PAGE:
4. From 2011-2015, the Schools Promoting Learning Advancement through Sanitation & Hygiene (SPLASH) initiative implemented its program in 495 Zambian schools. Before SPLASH, Zambian schools faced limited drinking water and sanitation facilities, causing harsh learning environments for the students. SPLASH installed 662 handwashing facilities and 386 female washrooms in the schools. This allowed 133 schools to achieve a WASH-Friendly status and attract more students.
  5. In 2012, the National Rural Water Supply and Sanitation Program of the Ministry of Local Government and Housing developed national guidelines for Community-Led Total Sanitation in Zambia. These guidelines reached over 2.5 million people across the country by 2015. Officials implemented the guidelines through Zambia’s District Health Information System 2 (DHIS2) digital software, which enabled real-time monitoring and feedback via computers. Communities following these guidelines and switching from open defecation to toilet use received verification as Open Defecation Free (ODF).
  6. The Water and Development Alliance (WADA), along with its partners United States Agency for International Development (USAID) and Coca-Cola, are working to improve sanitation globally. Since 2005, they have improved avenues in more than 30 countries, giving more than 580,000 people access to clean water. WADA aids Zambia in improving water and sanitation access by implementing latrines and handwashing stations across the country.
  7. The Partnership for Integrated Social Marketing (PRISM), a marketing program for health services and products, instigated a distribution project in 2014. PRISM administered over 13,000,000 bottles of chlorine at Zambian hospitals. Zambians were then able to use the chlorine to disinfect and clean 9.27 billion liters of drinking water in all 10 provinces of Zambia.
  8. Only 18 percent of women in Zambia are able to obtain modern, feminine hygiene products. In response, Maboshe Memoria Centre in Mongu, Zambia, began producing sanitary napkin kits in 2019, modeled after the Days for Girls sanitary kits. The sanitary napkin kits are washable pads that can last up to three years. Previously, many Zambian girls skipped school during their menstrual cycle due to inadequate supplies. These kits enabled them to attend school during their menses and obtain hygienic and long-lasting products.
  9. The United Nations Children’s Fund (UNICEF) has aided in enabling 44% of Zambia’s population to achieve improved sanitation. UNICEF allowed Zambian villages to receive acceptable latrines and in 2015, around 75% of Zambia’s villages became Open Defecation Free (ODF). By 2020, UNICEF expects every Zambian to have an adequate latrine–ones that have handwashing facilities, offer privacy and dispose of matter effectively.
  10. The United States Agency for International Development (USAID) is currently aiding Zambia by investing in plans that encourage sustainable outlets for safe drinking water. The Global Water Strategy and USAID Agency Specific Plan aim to provide 1.7 million Zambians with sustainable water and sanitation resources by 2020. They plan to invest in significant infrastructure improvements that will strengthen water supply, sanitation and drainage in Zambia’s capital, Lusaka.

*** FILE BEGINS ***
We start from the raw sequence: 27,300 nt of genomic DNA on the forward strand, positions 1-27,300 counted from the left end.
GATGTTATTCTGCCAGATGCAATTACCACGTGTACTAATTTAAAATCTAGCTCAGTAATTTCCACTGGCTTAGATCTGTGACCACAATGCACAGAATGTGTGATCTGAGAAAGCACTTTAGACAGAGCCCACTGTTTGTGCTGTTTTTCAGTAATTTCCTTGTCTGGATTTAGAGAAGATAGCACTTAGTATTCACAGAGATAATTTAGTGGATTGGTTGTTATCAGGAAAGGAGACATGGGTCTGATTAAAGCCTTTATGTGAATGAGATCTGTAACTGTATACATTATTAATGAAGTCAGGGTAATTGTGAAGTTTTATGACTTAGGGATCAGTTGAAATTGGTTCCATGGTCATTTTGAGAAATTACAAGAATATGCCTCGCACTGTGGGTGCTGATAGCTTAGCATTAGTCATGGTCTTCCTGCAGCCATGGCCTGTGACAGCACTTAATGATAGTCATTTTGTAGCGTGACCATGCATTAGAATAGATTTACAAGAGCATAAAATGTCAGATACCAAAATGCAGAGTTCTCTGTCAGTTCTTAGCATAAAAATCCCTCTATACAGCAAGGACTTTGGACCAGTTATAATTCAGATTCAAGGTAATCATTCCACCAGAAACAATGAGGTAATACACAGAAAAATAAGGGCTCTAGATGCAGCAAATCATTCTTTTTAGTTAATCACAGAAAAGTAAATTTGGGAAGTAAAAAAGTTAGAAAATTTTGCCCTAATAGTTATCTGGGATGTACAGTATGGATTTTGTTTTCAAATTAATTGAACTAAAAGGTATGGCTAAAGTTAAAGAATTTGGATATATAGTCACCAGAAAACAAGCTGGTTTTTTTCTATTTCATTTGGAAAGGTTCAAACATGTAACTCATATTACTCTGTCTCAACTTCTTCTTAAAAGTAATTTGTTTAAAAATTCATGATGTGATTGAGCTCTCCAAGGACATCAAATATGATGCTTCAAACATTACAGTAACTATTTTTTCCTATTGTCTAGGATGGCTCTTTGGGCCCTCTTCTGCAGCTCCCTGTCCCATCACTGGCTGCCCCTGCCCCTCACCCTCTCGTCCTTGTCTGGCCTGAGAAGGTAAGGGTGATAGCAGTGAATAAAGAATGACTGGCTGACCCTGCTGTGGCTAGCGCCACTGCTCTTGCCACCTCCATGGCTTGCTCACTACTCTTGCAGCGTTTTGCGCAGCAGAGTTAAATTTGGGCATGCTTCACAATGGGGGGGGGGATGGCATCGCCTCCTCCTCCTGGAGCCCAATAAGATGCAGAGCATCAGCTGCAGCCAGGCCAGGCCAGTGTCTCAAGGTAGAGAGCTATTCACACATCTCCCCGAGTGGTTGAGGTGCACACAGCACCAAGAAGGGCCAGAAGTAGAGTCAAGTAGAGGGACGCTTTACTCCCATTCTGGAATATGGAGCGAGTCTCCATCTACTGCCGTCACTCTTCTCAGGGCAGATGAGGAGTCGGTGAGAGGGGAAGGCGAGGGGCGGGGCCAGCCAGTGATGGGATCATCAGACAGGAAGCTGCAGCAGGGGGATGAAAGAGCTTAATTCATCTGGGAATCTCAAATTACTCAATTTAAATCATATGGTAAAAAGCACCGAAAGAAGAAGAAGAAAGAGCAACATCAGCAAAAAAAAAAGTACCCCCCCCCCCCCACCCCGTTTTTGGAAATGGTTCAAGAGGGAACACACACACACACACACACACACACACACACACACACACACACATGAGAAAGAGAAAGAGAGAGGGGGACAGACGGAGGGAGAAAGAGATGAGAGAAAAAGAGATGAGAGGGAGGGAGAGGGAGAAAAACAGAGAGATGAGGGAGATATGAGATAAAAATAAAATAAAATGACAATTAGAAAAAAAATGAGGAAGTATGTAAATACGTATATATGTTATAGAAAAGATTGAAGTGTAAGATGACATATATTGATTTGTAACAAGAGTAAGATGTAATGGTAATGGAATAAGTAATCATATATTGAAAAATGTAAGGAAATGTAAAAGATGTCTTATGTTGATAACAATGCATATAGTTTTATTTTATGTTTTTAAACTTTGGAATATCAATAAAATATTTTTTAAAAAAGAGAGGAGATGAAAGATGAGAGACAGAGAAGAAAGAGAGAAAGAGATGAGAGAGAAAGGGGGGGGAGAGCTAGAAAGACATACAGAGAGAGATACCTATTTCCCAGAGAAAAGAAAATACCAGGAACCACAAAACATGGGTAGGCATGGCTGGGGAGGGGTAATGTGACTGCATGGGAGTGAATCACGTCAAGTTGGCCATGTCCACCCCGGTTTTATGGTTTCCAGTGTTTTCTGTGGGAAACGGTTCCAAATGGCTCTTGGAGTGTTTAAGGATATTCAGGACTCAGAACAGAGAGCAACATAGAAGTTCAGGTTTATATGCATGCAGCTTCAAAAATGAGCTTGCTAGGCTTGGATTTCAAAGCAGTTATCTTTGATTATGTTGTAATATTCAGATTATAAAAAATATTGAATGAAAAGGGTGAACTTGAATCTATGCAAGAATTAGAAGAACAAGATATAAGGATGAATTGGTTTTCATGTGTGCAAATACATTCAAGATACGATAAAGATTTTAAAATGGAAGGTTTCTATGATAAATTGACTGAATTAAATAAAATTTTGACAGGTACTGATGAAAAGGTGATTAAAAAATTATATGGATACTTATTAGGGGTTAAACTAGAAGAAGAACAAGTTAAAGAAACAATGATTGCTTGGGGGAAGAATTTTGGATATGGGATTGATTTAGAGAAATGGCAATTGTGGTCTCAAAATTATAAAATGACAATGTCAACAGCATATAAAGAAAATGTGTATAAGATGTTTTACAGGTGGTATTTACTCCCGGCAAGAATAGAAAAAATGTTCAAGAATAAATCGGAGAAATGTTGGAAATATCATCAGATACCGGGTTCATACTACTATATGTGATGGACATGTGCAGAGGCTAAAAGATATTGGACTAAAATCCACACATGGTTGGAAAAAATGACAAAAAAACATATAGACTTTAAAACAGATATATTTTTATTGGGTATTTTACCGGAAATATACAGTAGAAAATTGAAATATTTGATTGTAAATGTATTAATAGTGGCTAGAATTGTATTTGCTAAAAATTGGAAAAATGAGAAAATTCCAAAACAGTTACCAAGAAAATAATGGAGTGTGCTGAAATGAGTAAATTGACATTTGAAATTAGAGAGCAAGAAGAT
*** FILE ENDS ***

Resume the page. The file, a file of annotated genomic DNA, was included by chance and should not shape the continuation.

Zambia has made substantial progress in sanitation since the early 2000s. It has developed plans to decontaminate drinking water and replace poor sanitation facilities. However, as Global Waters has indicated, there is still a considerable need for improved sanitation guidelines across the country to ensure every citizen has access to clean water. These 10 facts about the sanitation in Zambia shed light on these issues.

– Kacie Frederick
Photo: Flickr

COVID-19 in Egypt
Egypt’s rich history and fantastic architecture, such as the Pyramids of Giza and other attractions, often convince travelers across the globe to visit. However, the recent COVID-19 pandemic has caused tourism, a beneficial economic endeavor in Egypt, to reduce. Those in government positions are working quickly to try and appease the challenges that COVID-19 has caused in Egypt. Here is some information regarding the economic impact of COVID-19 in Egypt and possible solutions to ease the hardships that the population is facing daily.

Tourism

The Egyptian economy heavily relies on tourists between January and March before the summer. The climate temperatures during those months favor travelers who do not wish to encounter the intense heat while exploring the area. This industry makes up 12% of Egypt’s workforce. COVID-19 in Egypt is complicating revenue that tourism generates for Egypt’s economy because of the travel restrictions it caused. In fact, projections have determined that Egypt’s GDP could reduce between 0.7% and 0.8% due to COVID-19 measures such as travel restrictions. The loss of visiting tourists could make up two-thirds of this GDP reduction.

Children

Egypt lies within the North African region’s borders. The United Nations Children’s Fund (UNICEF) says the area contains nearly 25 million children in need, including refugees and internally displaced children. Estimates claim that this area could lose 1.7 million jobs in 2020 because of the virus in the region. Increases in poverty may occur with an additional 8 million, about half being children.